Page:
Tim Wise, the ultra-angry Tulane University poli-sci grad who has made a great living finding racism under every doormat, was the featured speaker. Everyone was wowed.
In a year in which hundreds of district teachers received pink slips, meanwhile, TUSD spent thousands on recruiting teachers from out of state.
And it hired a coordinator at $80,000 per annum to lead the effort.
The recruiting was prompted by what is fast becoming the consuming passion of the TUSD governing board and its allies - to establish a corps of teachers that precisely mirrors the racial make-up of its heavily minority student population.
You can argue the efficacy of such issues legitimately, certainly.
On a certain emotional level, it is a good thing for a minority student with few incentives to achieve much academically to see others who have.
But, as always, TUSD's race-obsessing board of governors is taking racial bean-counting to preposterous extremes.
This summer, the TUSD board adopted a "Post-Unitary Status Plan" that it expects will help the district escape a decades-old federal desegregation order.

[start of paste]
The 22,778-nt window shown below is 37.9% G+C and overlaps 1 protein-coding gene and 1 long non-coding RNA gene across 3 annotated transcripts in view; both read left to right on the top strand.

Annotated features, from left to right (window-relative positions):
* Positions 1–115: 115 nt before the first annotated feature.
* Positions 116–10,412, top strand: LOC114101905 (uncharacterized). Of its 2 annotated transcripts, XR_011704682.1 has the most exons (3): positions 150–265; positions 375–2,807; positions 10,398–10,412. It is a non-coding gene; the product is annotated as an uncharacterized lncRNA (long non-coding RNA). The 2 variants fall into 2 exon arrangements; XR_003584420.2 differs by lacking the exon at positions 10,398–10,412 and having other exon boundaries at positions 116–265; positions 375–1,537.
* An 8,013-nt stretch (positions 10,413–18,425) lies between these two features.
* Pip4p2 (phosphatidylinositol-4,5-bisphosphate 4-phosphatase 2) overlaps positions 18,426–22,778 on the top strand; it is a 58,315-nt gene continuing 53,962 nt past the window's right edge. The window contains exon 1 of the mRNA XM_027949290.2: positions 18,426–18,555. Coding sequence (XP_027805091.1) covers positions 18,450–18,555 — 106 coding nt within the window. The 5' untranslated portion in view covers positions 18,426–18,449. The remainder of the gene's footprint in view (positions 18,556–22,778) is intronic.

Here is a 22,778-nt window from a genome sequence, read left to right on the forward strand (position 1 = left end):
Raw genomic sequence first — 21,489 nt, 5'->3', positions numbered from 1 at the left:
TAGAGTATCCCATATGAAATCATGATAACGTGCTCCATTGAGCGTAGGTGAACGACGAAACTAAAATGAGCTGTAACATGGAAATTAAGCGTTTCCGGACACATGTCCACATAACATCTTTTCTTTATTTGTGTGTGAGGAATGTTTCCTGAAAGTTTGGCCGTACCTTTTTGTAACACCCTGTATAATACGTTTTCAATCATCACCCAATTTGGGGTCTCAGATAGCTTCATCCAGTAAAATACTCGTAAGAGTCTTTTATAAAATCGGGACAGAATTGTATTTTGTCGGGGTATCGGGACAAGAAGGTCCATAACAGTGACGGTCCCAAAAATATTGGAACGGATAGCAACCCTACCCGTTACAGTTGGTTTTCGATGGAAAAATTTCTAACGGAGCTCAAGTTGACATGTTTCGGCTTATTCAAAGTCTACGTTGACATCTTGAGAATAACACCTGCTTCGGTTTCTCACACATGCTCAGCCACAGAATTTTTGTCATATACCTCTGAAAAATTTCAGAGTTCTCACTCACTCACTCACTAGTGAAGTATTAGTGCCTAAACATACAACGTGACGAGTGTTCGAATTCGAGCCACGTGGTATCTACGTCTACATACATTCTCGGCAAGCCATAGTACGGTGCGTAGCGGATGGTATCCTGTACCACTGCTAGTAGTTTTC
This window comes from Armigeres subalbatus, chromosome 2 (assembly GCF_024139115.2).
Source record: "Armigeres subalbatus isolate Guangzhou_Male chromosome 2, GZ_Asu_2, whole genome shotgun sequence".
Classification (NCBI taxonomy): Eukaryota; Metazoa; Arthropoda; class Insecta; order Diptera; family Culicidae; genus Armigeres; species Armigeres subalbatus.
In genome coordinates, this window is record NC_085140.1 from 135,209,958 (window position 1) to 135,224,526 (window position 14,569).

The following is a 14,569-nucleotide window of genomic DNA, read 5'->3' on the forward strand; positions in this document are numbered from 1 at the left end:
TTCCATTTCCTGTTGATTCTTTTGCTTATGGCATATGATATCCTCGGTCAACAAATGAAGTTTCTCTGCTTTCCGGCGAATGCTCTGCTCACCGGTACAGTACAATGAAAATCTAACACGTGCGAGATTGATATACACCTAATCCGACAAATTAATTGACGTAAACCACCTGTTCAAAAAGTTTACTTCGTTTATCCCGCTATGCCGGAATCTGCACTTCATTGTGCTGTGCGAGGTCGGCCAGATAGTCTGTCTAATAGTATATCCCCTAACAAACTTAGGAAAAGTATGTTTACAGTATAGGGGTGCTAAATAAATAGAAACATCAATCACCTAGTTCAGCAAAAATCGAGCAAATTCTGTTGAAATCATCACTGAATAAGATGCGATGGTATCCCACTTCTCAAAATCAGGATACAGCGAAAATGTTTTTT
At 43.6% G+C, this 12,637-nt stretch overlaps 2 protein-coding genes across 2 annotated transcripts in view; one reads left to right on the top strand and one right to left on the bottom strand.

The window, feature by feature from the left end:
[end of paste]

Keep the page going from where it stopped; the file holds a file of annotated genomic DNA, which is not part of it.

The plan includes increasing the number of minority teachers - per the summer hiring spree, which netted 14 special-education teachers and one math-science teacher.
It also includes a vast expansion of the district's controversial Mexican-American studies program.
Despite the budget-enforced closing of school libraries, the shuttering of arts and music programs and the layoff of teachers and counselors in other disciplines, the Post-Unitary Status Plan calls for a vigorous expansion of the program run by TUSD's happy band of unrepentant political leftists.